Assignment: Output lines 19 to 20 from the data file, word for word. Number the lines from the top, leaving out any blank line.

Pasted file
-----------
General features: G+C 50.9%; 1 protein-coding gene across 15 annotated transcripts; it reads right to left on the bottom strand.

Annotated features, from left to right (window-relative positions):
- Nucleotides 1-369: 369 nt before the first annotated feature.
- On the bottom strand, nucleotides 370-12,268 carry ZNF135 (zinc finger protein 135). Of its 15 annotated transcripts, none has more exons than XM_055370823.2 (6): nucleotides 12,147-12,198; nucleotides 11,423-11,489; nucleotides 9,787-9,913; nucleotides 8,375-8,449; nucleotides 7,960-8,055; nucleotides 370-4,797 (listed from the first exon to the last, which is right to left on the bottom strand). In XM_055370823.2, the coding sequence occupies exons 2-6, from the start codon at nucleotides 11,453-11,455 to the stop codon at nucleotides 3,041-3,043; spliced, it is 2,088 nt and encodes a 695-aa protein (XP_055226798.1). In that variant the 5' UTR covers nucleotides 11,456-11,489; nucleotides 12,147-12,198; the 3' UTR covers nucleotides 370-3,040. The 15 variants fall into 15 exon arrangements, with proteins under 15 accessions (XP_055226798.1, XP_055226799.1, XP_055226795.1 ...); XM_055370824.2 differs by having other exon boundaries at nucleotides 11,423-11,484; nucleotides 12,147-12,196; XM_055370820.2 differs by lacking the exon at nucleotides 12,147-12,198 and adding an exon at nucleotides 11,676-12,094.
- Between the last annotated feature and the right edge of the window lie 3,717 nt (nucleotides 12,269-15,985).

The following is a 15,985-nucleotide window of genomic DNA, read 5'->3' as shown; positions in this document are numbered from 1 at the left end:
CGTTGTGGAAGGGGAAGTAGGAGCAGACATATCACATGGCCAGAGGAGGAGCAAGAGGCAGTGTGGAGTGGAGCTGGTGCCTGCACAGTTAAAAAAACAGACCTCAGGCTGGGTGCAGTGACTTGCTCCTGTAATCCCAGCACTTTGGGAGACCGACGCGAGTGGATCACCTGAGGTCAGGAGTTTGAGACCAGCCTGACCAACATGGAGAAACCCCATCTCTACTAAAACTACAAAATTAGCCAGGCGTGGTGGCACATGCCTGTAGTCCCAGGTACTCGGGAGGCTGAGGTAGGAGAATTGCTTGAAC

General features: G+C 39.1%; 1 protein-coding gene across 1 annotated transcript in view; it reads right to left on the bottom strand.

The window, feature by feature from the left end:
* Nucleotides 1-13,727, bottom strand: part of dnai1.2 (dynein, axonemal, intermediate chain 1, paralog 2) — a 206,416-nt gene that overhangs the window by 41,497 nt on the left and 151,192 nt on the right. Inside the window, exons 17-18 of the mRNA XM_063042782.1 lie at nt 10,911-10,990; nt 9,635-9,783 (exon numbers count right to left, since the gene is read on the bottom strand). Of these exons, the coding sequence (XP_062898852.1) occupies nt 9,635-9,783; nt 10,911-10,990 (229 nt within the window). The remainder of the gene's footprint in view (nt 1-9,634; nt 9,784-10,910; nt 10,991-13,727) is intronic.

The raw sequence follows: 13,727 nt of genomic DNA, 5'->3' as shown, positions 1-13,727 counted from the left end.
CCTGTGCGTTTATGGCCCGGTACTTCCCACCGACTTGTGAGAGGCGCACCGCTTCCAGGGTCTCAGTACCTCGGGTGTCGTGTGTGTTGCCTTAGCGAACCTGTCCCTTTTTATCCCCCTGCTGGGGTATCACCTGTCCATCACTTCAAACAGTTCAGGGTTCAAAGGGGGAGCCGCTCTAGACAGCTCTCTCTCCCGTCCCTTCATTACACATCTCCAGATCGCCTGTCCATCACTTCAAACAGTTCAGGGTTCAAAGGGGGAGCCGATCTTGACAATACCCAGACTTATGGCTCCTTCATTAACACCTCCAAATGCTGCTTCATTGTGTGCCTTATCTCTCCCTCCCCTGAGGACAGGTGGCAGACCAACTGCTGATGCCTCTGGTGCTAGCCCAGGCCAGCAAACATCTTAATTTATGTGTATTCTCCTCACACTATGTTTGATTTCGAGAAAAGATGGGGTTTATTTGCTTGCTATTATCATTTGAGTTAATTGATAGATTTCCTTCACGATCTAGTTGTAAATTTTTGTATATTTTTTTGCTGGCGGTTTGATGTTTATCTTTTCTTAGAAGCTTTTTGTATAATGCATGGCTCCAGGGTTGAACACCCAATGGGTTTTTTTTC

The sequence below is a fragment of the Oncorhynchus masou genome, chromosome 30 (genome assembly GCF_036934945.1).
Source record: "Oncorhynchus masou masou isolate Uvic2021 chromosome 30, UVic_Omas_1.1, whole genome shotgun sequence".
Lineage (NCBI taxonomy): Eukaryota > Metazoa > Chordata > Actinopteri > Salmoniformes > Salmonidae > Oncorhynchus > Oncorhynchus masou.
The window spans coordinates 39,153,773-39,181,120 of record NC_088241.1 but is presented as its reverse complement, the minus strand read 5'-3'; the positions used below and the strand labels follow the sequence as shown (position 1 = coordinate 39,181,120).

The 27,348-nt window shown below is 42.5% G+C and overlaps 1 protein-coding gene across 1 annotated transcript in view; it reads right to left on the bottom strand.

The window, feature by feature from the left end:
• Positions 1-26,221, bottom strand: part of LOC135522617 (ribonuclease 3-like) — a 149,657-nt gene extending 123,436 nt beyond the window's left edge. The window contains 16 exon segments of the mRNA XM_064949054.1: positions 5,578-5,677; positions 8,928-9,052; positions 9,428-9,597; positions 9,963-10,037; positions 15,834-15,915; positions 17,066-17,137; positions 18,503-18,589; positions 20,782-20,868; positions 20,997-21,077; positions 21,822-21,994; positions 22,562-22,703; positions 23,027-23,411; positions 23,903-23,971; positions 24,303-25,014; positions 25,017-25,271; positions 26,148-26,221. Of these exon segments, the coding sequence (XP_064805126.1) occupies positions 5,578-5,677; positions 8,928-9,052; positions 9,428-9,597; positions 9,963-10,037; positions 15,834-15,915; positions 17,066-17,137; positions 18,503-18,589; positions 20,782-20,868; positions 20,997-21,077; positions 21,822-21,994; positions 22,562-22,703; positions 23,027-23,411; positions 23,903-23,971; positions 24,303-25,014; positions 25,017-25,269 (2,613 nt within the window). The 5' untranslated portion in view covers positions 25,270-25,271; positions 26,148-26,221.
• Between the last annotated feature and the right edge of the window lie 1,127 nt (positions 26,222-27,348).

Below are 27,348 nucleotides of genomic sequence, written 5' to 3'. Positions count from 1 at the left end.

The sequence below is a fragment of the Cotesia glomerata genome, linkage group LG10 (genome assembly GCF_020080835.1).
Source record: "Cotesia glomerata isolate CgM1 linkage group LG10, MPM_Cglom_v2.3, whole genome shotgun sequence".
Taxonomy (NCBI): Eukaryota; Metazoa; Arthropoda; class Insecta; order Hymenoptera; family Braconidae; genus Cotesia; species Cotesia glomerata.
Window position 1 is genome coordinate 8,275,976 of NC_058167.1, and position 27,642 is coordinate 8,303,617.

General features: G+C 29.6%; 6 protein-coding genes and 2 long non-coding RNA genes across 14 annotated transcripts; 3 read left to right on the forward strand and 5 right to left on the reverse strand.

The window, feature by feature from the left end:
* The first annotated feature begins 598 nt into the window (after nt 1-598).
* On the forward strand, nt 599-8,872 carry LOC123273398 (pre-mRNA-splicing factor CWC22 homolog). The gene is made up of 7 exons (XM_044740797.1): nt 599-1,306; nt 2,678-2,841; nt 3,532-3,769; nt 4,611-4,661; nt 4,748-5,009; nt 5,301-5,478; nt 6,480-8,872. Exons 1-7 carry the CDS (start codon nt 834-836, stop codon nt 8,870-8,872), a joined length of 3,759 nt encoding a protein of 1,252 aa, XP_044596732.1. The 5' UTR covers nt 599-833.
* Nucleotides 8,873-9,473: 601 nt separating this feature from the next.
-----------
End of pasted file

• Positions 1-26,221, bottom strand: part of LOC135522617 (ribonuclease 3-like) — a 149,657-nt gene extending 123,436 nt beyond the window's left edge. The window contains 16 exon segments of the mRNA XM_064949054.1: positions 5,578-5,677; positions 8,928-9,052; positions 9,428-9,597; positions 9,963-10,037; positions 15,834-15,915; positions 17,066-17,137; positions 18,503-18,589; positions 20,782-20,868; positions 20,997-21,077; positions 21,822-21,994; positions 22,562-22,703; positions 23,027-23,411; positions 23,903-23,971; positions 24,303-25,014; positions 25,017-25,271; positions 26,148-26,221. Of these exon segments, the coding sequence (XP_064805126.1) occupies positions 5,578-5,677; positions 8,928-9,052; positions 9,428-9,597; positions 9,963-10,037; positions 15,834-15,915; positions 17,066-17,137; positions 18,503-18,589; positions 20,782-20,868; positions 20,997-21,077; positions 21,822-21,994; positions 22,562-22,703; positions 23,027-23,411; positions 23,903-23,971; positions 24,303-25,014; positions 25,017-25,269 (2,613 nt within the window). The 5' untranslated portion in view covers positions 25,270-25,271; positions 26,148-26,221.
• Between the last annotated feature and the right edge of the window lie 1,127 nt (positions 26,222-27,348).